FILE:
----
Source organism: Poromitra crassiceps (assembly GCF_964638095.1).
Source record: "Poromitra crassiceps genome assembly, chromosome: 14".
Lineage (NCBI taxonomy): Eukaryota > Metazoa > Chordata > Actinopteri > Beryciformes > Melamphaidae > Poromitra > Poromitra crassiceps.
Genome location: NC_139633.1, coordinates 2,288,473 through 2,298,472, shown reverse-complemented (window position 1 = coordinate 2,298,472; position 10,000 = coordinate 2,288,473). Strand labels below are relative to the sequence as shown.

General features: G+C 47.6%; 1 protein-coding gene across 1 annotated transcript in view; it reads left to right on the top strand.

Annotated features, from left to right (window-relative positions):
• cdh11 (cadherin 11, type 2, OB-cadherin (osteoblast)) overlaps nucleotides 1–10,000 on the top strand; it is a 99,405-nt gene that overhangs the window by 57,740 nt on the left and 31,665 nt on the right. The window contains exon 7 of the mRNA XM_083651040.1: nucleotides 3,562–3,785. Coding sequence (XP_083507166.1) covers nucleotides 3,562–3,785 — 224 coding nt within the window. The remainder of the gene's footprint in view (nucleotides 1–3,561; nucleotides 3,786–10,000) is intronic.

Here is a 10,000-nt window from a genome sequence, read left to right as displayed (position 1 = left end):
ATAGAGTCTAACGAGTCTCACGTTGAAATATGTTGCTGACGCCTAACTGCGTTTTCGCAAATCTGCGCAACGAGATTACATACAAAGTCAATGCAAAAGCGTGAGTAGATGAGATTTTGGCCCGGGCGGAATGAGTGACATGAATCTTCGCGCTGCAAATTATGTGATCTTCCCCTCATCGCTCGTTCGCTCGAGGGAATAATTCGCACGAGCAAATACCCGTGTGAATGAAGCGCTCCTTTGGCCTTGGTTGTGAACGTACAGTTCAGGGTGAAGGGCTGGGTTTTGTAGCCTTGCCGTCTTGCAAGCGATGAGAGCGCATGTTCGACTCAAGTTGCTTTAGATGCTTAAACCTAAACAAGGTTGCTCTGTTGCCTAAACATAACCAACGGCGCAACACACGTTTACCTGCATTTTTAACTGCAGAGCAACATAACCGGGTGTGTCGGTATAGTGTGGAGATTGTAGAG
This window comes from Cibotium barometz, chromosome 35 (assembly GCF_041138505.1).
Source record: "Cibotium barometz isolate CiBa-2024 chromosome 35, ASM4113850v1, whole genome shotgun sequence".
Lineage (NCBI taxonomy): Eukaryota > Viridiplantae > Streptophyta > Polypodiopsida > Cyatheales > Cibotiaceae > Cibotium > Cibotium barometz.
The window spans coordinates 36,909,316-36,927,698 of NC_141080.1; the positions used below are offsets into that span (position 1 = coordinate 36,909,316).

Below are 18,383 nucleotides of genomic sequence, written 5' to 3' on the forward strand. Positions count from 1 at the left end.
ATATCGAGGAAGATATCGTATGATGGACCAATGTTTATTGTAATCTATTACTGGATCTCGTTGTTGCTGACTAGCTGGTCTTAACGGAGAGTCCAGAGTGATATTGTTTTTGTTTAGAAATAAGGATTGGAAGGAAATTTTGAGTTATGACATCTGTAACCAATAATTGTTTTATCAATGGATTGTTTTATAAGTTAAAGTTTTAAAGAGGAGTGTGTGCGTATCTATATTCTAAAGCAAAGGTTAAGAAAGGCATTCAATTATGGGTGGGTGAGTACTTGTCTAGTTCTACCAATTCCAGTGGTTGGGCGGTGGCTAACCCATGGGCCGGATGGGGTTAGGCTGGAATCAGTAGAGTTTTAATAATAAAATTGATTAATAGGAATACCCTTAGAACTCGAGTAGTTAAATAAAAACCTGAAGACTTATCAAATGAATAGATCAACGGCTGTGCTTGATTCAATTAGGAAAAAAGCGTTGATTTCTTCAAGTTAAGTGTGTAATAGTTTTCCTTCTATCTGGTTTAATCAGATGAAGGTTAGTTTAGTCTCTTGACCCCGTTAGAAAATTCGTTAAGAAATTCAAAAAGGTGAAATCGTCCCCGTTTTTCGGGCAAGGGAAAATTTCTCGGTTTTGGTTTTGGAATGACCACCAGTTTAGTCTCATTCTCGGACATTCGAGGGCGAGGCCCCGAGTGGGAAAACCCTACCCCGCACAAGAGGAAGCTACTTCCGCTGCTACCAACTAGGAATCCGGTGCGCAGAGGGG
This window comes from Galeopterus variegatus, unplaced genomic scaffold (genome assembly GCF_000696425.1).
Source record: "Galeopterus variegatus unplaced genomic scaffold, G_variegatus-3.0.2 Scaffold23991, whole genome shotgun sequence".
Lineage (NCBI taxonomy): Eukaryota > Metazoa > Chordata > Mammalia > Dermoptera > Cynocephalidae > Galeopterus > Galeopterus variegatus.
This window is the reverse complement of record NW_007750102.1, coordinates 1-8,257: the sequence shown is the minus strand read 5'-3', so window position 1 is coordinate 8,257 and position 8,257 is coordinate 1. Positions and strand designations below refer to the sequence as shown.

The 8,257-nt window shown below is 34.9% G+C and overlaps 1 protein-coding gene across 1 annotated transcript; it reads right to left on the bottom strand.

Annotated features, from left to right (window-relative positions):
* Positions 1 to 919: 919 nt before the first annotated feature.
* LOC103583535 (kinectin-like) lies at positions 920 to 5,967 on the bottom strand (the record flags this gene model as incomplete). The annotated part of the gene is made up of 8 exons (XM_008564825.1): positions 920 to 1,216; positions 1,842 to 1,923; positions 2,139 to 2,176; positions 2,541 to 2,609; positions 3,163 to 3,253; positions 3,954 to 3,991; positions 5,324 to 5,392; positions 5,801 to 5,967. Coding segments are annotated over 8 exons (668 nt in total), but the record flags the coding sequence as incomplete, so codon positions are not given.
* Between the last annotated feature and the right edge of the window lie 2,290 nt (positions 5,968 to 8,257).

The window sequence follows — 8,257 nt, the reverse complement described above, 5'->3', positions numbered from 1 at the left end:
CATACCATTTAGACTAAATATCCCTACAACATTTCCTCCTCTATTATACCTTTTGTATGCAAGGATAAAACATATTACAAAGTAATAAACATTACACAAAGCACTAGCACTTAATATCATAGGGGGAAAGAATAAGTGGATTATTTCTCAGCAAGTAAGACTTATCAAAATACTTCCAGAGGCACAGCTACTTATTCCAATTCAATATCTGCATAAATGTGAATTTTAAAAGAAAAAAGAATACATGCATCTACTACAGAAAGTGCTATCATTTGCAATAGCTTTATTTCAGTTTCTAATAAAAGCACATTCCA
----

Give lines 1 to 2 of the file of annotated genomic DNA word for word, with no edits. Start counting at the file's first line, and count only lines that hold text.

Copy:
Source organism: Poromitra crassiceps (assembly GCF_964638095.1).
Source record: "Poromitra crassiceps genome assembly, chromosome: 14".